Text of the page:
Opportunities and Challenges to Capturing Distributed Battery Value via Retail Utility Rates and Programs
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Open Access Publications from the University of California

Opportunities and Challenges to Capturing Distributed Battery Value via Retail Utility Rates and Programs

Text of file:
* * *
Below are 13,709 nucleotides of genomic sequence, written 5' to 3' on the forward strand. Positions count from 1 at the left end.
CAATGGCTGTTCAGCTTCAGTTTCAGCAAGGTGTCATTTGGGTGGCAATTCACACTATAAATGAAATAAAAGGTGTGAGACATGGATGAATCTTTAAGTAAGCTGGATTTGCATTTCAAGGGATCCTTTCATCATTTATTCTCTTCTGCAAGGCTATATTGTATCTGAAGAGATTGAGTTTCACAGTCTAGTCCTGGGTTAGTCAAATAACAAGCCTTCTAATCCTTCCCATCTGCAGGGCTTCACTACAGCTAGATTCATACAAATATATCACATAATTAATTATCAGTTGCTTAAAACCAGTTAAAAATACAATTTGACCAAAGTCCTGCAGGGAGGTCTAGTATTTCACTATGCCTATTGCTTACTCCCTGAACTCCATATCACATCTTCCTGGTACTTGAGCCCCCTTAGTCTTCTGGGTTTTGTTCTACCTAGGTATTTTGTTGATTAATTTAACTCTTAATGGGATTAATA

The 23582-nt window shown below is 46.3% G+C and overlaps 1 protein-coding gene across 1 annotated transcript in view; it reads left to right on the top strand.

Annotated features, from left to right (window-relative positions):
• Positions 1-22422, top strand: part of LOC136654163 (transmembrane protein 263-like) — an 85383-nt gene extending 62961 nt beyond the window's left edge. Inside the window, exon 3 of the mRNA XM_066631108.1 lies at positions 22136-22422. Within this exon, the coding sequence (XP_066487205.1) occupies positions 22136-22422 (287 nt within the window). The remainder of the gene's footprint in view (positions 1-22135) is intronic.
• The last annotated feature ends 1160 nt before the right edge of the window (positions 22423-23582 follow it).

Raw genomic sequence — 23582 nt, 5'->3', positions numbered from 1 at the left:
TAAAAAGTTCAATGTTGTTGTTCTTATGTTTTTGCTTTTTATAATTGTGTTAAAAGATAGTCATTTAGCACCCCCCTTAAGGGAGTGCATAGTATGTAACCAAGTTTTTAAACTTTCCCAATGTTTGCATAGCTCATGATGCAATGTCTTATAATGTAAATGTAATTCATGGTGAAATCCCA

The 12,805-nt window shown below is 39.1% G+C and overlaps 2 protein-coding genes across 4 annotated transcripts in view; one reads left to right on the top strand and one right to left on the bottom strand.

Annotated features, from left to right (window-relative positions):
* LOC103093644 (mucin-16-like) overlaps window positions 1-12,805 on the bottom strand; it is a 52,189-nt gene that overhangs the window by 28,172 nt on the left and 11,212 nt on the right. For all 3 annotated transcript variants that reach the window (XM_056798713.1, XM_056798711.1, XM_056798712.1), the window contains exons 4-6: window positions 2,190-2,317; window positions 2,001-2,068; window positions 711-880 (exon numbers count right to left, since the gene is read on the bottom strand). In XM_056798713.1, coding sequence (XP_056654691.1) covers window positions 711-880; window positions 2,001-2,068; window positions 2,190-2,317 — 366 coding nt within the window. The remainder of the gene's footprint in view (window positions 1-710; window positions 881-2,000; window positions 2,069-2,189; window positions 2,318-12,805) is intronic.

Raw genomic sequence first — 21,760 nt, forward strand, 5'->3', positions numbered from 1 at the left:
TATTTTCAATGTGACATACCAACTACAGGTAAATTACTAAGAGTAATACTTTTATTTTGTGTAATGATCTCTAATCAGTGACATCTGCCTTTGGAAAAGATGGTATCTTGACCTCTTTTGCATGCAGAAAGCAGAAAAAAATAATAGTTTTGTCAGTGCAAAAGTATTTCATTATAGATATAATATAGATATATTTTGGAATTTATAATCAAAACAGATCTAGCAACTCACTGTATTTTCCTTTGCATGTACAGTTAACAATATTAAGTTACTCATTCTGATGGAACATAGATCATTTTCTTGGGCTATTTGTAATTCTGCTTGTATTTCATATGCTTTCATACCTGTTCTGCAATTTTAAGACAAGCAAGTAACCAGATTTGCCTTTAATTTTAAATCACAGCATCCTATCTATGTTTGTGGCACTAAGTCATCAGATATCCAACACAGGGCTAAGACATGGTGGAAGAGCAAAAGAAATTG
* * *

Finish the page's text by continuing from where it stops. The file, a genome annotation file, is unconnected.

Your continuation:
Distributed battery deployment is increasing with advanced metering, control, and communication technologies, leaving electric utilities with an under-utilized, flexible grid resource in aggregate. Rates can reflect locational and temporal prices while utility incentive-based programs allow DERs to provide direct grid services. However, utilities must balance accurately reflecting dynamic grid conditions versus simple and feasible design that encourages customer participation. Currently, most rates and incentive-based programs are simple, but as penetration of DER and advanced controls increase, dynamic designs could become prevalent. Utilities could encourage providing multiple services to optimize distributed battery dispatch and value streams, however, challenges persist when stacking services across distribution and bulk systems. A DER committed to multiple discrete services concurrently necessitates coordination between operators and a clear hierarchy of commitments. One way to address this is to separate commitments by time or capacity. For services that follow cyclic, predictable patterns, or those that are peak driven with predictability, an operator could ensure sufficient state of charge for participation, leaving time where a distributed battery could otherwise provide different services by segmenting participation temporally. To provide continuous or unexpected services, a battery operator may use state of charge management to reserve some percentage of the battery and segment participation by capacity. Macroeconomic trends, load patterns, generation profiles, and grid configurations drive variation in value and the subsequent implications for utility offerings and how a customer might participate. As distributed battery adoption increases, both regulators and utilities will need to ensure no adverse grid impacts and encourage provision of societal value beyond the customer domain.

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